Conclusion

The NANAOCAM promoiety has been used to derivatize three types of drug functional groups - thiols, phenols and imides - as prodrugs. Moderate improvement in flux across hairless mouse skins from IPM were observed for all three classes of drugs. In every series, it was the most water-soluble member of the series that gave highest flux through the skin. Solubility in both lipid and water phases is paramount to improving flux through the skin.

Susruta Majumdar received his BS and MS in chemistry from Dehli University (India). He then received his PhD in medicinal chemistry under the mentorship of Professor Kenneth B. Sloan at the University of Florida (Gainsville, FL, USA). He is presently a research fellow at the Memorial Sloan Kettering Cancer Center (New York, NY, USA) in molecular pharmacology and chemistry.

Kenneth B. Sloan received his PhD from University of Missouri (CO, USA) in organic chemistry. He worked as a postdoctoral assistant at the University of Minnesota, (Minneapolis, MN, USA) for 2 years, a sabbatical leave replacement for 1 year at the University of Virginia (Charlottesville, VA, USA), and as a senior research scientist at Interx Research Corp. in Lawrence (Kansas, USA) for 8 years. He then joined the Department of Medicinal Chemistry at the University of Florida and has been pursuing research in the field of topical delivery using prodrugs.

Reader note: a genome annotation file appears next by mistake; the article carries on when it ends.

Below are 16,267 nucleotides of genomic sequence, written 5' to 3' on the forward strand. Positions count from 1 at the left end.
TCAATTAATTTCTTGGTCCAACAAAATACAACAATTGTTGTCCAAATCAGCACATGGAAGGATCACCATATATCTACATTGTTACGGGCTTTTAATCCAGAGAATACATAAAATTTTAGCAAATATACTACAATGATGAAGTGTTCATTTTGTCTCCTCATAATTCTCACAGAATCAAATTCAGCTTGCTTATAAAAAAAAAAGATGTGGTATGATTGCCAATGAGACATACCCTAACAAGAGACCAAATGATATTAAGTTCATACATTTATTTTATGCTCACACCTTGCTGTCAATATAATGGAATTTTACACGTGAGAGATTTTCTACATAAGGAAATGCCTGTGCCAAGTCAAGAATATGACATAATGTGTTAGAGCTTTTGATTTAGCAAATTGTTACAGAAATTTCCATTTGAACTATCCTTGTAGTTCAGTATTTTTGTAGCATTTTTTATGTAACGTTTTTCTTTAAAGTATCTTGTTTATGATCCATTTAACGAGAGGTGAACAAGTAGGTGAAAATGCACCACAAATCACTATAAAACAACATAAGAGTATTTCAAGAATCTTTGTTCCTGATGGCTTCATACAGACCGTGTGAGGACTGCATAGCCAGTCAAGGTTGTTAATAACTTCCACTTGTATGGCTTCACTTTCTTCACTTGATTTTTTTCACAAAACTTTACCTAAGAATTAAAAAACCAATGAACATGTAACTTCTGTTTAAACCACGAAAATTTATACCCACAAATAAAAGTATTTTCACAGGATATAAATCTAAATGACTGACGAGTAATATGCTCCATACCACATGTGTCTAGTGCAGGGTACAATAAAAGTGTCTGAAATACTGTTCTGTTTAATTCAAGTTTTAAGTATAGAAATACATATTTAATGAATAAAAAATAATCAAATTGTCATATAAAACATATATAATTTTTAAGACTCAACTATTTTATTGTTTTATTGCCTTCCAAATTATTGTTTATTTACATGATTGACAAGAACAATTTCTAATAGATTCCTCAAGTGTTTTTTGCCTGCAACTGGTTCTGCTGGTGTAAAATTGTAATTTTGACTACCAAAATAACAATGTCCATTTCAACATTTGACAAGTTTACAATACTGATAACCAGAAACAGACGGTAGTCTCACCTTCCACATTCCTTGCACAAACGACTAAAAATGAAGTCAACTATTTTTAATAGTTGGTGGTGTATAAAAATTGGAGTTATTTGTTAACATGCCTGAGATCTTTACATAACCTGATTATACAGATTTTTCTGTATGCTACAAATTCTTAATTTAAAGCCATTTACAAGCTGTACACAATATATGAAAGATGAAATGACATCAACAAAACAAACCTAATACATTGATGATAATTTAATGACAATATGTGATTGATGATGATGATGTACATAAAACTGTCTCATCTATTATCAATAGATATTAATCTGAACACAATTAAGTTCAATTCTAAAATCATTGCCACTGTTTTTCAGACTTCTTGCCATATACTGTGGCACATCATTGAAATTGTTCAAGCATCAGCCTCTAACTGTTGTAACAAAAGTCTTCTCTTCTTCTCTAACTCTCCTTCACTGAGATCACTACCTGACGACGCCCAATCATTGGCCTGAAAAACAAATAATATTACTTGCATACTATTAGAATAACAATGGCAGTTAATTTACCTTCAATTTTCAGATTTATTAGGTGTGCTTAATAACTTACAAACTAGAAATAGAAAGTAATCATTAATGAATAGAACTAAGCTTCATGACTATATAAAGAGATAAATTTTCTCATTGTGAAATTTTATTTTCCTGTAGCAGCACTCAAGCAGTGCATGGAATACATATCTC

References

1. H. Bundgard, "Design and application of prodrugs" in P. Krogsgaard-Larsen and H. Bundgard, Eds, A Textbook of Drug Design and Development (Harwood, Reading, UK, 1991), pp 113–191.

2. S. Majumdar and K.B. Sloan, Bioorg. Med. Chem. Lett., 16, 3590–3594 (2006).

3. S. Majumdar and K.B. Sloan, Bioorg. Med. Chem. Lett., 17, 1447–1450 (2007)

4. K.B. Sloan, Adv. Drug Delivery Rev., 3, 67–101 (1989).

5. K.B. Sloan and S. Wasdo, Medicinal Research Reviews, 23, 763–793 (2003).

6. J. Rautio et al., J. Med.Chem., 43, 1489 (2000).

7. S. Majumdar and K.B. Sloan, Synth. Commun., 36, 3549–3548 (2006).

8. E. Moreira et al., Tetrahedron Lett., 35, 7107 (1994).

9. K.G. Siver and K.B. Sloan, J. Pharm. Sci., 79, 66–73 (1990).

10. S. Majumdar and K.B. Sloan, Int. J. Pharm., 2007 (in press).

11. S. Majumdar and K.B. Sloan, Int. J. Pharm., 332, 64–71 (2007).